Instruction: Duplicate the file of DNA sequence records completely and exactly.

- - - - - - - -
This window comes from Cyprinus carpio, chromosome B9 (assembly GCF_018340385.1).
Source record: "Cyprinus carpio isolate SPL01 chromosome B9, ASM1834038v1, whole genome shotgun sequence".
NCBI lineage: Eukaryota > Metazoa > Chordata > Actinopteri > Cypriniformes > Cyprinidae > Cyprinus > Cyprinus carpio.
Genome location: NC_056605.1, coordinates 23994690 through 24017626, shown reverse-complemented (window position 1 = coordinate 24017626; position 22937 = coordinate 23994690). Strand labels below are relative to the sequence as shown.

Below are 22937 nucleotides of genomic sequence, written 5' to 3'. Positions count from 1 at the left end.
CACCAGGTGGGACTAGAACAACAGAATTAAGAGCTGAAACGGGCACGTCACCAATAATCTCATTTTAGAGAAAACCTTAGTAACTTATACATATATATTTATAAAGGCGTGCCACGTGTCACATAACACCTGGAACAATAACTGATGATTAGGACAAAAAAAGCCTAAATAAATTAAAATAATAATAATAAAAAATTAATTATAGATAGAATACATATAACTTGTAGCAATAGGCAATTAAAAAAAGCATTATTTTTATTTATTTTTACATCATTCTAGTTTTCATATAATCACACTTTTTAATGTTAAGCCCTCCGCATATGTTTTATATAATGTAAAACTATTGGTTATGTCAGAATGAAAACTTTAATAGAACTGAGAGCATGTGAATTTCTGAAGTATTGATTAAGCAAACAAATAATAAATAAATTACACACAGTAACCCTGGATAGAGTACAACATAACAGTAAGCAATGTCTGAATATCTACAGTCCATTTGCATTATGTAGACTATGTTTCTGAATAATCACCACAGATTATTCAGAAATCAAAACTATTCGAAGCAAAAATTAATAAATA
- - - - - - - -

This window comes from Cyprinus carpio, chromosome B9 (assembly GCF_018340385.1).
Source record: "Cyprinus carpio isolate SPL01 chromosome B9, ASM1834038v1, whole genome shotgun sequence".
NCBI lineage: Eukaryota > Metazoa > Chordata > Actinopteri > Cypriniformes > Cyprinidae > Cyprinus > Cyprinus carpio.
Genome location: NC_056605.1, coordinates 23994690 through 24017626, shown reverse-complemented (window position 1 = coordinate 24017626; position 22937 = coordinate 23994690). Strand labels below are relative to the sequence as shown.

Below are 22937 nucleotides of genomic sequence, written 5' to 3'. Positions count from 1 at the left end.
CACCAGGTGGGACTAGAACAACAGAATTAAGAGCTGAAACGGGCACGTCACCAATAATCTCATTTTAGAGAAAACCTTAGTAACTTATACATATATATTTATAAAGGCGTGCCACGTGTCACATAACACCTGGAACAATAACTGATGATTAGGACAAAAAAAGCCTAAATAAATTAAAATAATAATAATAAAAAATTAATTATAGATAGAATACATATAACTTGTAGCAATAGGCAATTAAAAAAAGCATTATTTTTATTTATTTTTACATCATTCTAGTTTTCATATAATCACACTTTTTAATGTTAAGCCCTCCGCATATGTTTTATATAATGTAAAACTATTGGTTATGTCAGAATGAAAACTTTAATAGAACTGAGAGCATGTGAATTTCTGAAGTATTGATTAAGCAAACAAATAATAAATAAATTACACACAGTAACCCTGGATAGAGTACAACATAACAGTAAGCAATGTCTGAATATCTACAGTCCATTTGCATTATGTAGACTATGTTTCTGAATAATCACCACAGATTATTCAGAAATCAAAACTATTCGAAGCAAAAATTAATAAATA